Abraham Socher

Says Who?

Peter Berger listened to me patiently, and then he said, “You can come to see me, but”—and here he spoke with heavy emphasis—“it sounds like you have read my books . . . and I haven’t thought of anything new.”

Always Messy: A Rejoinder to Andrew N. Koss

It may be useful as a tool for moral self-improvement to see oneself as adjudicating between opposing forces within one’s breast or brain, though where precisely the adjudicator, or charioteer, resides is more than a moot point.

The Modern Crisis of Moral Thought: An Exchange

Abraham Socher's pre-Yom Kippur assessment of the possibility of true repentance led to a discussion on the mussarist's answer (or non-answer) on moral choices.

Is Repentance Possible?

And should we add a confession on Yom Kippur “for the sin of opening browser windows of distraction”? On Aristotle’s akrasia and Maimonides’s teshuvah.

Is Love Stronger than Death?

Near the outset of his book about mortality, Hillel Halkin has fallen into a grave, gazed at the remnants of a skull, succinctly described ancient Israelite burial practices, and vividly illustrated the ritual and material basis for that resonant biblical phrase in which the dead are “gathered to their ancestors.”

What They Talk About When They Talk About Golems

On golems and global conspiracy theories.


I left the conversation with the entirely erroneous, in fact libelous, impression that “Marmorsher” was Yiddish slang for horse thief.

It’s Spring Again

A startling painting on the walls of the ancient synagogue at Dura Europos depicts some 2nd-century Jews who have, until recently, been dead and who look very surprised to have been reconstituted and revived.

A Party in Boisk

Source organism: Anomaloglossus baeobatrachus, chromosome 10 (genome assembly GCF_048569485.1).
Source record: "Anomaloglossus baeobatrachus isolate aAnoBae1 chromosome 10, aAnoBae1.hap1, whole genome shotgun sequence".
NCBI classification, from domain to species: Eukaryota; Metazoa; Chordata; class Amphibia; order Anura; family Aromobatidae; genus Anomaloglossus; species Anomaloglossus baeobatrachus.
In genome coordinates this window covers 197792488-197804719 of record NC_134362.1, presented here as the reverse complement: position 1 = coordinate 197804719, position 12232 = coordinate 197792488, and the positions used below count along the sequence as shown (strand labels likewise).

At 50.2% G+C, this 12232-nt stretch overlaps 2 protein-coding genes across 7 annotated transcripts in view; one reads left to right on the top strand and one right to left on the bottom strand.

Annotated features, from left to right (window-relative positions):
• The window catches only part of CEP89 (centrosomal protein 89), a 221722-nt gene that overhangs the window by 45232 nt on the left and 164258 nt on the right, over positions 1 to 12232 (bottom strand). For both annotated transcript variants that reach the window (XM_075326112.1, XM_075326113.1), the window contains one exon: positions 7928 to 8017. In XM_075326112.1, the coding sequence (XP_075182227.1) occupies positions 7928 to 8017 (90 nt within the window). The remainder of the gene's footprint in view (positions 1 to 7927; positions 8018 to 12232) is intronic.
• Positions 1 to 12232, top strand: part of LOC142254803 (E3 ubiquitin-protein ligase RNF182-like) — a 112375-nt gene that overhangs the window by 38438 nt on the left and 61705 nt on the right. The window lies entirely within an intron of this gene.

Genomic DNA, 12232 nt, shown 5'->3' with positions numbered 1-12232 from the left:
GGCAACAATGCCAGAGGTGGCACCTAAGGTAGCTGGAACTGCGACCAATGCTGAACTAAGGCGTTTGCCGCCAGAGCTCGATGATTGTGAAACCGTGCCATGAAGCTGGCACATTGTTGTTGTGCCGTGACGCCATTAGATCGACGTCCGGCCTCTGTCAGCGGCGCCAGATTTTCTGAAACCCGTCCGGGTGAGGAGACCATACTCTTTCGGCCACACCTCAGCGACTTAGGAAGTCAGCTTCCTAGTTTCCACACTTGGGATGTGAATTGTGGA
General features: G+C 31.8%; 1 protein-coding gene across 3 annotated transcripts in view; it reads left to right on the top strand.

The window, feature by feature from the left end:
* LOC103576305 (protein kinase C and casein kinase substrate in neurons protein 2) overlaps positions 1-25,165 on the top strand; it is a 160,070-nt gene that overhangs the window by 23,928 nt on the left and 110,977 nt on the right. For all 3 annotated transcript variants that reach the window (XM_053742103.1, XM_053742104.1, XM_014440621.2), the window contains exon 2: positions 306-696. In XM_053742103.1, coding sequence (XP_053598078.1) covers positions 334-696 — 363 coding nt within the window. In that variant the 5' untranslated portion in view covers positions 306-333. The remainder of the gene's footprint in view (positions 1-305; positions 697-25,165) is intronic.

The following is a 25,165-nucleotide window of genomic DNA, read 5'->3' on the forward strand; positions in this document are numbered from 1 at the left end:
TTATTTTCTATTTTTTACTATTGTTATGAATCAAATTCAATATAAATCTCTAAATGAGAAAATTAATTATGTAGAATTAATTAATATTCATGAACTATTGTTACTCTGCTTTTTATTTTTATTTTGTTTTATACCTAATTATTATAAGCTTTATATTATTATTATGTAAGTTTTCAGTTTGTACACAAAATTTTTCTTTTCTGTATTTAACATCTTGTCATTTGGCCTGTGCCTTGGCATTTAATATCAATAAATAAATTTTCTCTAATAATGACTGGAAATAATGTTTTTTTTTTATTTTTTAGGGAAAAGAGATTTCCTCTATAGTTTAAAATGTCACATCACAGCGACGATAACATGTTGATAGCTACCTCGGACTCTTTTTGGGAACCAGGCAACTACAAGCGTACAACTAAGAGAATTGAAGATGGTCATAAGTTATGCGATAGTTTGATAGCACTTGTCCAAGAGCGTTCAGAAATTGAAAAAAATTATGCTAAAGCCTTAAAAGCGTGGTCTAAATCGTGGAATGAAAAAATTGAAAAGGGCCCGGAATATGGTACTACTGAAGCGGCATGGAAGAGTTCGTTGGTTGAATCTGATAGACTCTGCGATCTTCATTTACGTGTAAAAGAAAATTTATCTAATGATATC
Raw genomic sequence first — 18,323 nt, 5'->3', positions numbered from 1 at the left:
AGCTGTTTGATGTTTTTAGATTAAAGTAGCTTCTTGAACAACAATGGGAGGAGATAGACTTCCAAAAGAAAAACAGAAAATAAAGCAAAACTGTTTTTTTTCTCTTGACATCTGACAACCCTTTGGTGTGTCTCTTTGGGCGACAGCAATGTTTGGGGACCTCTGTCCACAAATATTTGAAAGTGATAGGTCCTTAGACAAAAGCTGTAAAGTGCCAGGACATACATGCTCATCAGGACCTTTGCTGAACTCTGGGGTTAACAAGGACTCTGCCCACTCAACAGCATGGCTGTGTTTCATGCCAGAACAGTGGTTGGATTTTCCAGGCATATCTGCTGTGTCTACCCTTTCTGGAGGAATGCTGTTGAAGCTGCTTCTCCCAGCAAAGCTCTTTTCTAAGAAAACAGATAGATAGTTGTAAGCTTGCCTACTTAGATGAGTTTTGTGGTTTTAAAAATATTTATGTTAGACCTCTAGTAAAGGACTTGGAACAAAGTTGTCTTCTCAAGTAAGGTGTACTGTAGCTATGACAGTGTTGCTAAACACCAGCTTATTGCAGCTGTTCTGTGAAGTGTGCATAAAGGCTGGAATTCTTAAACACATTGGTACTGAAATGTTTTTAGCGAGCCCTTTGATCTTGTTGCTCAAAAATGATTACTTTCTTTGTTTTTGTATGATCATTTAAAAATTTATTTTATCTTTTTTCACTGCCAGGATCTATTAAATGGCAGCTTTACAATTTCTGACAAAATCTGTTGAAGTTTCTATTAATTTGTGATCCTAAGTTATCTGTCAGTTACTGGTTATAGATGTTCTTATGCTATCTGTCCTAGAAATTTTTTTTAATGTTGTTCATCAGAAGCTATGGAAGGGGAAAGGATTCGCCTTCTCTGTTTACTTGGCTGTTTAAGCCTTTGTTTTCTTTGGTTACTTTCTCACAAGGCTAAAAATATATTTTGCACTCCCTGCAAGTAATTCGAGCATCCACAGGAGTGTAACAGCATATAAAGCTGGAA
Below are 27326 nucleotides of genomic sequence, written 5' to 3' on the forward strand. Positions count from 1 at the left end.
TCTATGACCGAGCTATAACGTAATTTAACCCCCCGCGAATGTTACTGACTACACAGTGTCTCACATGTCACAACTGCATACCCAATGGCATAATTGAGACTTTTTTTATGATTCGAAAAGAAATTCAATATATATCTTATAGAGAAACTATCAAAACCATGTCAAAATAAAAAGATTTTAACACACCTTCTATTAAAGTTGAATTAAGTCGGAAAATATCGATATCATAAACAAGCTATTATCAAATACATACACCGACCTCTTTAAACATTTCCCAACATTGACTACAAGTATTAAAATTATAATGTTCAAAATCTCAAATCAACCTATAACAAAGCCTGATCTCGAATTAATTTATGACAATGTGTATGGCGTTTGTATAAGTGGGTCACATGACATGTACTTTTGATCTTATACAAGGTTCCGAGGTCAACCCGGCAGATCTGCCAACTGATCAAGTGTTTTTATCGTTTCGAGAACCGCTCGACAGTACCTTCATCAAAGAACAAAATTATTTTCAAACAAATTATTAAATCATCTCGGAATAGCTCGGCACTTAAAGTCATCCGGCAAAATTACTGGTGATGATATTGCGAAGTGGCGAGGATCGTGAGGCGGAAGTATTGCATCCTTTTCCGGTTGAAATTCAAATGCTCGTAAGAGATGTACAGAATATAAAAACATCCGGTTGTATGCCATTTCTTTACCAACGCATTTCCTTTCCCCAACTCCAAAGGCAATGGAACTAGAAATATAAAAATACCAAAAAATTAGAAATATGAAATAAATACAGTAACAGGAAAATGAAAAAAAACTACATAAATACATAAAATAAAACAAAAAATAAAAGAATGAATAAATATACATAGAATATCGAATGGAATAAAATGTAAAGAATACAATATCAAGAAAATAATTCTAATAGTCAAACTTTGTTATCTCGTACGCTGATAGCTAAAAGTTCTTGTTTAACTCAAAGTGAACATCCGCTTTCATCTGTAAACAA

The bodily joy a group of Boiskers took in fulfilling the commandment to study Torah is still surprising, and that may have something to do with the Torah they chose to study.

High Fives

The JRB editors celebrate our fifth anniversary with our top-five book lists.

Live Wire

Bellow’s not so innocent knock in The Adventures of Augie March is generally taken as the moment when Jews barged into American literature without apology.

How the Baby Got Its Philtrum

The idea of learning as a recovery of what we once possessed is what makes Bogart’s bubbe mayse, and ours, so memorable: We can all touch that little hollow and feel the impress of forgotten knowledge.

A Conversation with Leon Wieseltier

Abraham Socher and Leon Wieseltier talk about the responsibilities of Jewish intellectuals, standing on the shoulders of (and tearing down) giants, and crying cookies.

Accounting for the Soul

Mussar Yoga makes for a surprising deli combo platter of the spirit, even in our easy-going mix-and-match America.

The Digression

A doctor walks into the examination room and tells his patient that the drugs aren’t working and there isn’t anything else to try . . .

Heschel Transcendent

Abraham Joshua Heschel’s intellectual peers included Rabbi Joseph Soloveitchik, Reinhold Niebuhr, and the Lubavitcher Rebbe. His main thought, Shai Held argues, was of transcendence.

Salsa and Sociology

When I was a child, eight or nine, I evolved a theory about different kinds of Jews, based, more or less, on the hot sauce we kept on our table.

Hebrew School Days

“Of course, I had myself gone to Hebrew school—that’s what we always called it though very little Hebrew was ever learned—through most of elementary school. I’d walk the five blocks down Bancroft . . .”

Light Reading

Stoicism and the human heart.

Something Antigonus Said

When the Saducees misinterpreted Antigonus of Sokho, they lost eternity--at least that's what the Rabbis thought.


Harry Wolfson, Reinhold Niebuhr, and chutzpah.

The Chabad Paradox

Despite its tiny numbers, the Hasidic group known as Chabad or Lubavitch has transformed the Jewish world. Not only the most successful contemporary Hasidic sect, it might be the most successful Jewish religious movement of the second half of the twentieth century. But two new books raise provocative questions about it.

Welcome to the Jewish Review of Books

Welcome to the first issue of the Jewish Review of Books.

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